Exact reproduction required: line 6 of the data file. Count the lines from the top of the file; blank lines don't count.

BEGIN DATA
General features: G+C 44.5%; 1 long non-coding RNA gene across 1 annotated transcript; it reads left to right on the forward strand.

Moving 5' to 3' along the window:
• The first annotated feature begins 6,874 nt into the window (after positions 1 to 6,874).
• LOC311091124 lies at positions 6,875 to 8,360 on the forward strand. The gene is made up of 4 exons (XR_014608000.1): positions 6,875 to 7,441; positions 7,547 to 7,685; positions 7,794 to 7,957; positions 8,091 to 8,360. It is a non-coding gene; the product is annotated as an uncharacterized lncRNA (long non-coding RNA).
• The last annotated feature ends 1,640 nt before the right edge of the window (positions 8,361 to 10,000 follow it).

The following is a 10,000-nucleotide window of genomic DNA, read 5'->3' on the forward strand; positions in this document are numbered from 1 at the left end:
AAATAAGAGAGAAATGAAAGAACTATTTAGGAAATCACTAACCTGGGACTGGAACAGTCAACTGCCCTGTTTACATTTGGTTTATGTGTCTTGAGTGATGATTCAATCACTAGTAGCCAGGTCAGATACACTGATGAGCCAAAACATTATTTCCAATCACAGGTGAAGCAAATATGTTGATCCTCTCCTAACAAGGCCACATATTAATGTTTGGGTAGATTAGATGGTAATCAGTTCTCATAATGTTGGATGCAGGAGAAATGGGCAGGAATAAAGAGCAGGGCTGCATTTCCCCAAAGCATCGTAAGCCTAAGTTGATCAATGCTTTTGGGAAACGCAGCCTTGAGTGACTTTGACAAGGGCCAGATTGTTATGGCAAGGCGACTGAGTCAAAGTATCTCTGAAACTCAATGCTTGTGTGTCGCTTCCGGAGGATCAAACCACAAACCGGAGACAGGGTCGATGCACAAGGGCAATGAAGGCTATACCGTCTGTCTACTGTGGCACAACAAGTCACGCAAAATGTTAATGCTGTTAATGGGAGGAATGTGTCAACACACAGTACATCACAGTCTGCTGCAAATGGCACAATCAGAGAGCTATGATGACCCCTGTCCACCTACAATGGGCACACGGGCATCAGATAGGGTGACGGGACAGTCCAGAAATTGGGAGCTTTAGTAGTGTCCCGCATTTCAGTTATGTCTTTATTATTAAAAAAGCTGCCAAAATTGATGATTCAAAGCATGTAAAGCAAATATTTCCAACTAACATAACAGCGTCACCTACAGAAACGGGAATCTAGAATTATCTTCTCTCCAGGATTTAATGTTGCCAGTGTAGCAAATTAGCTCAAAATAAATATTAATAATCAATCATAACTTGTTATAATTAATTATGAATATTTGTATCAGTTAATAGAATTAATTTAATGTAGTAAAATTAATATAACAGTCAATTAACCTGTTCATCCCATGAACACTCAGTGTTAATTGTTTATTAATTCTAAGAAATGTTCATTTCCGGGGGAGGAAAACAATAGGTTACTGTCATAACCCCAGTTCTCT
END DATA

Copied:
The following is a 10,000-nucleotide window of genomic DNA, read 5'->3' on the forward strand; positions in this document are numbered from 1 at the left end: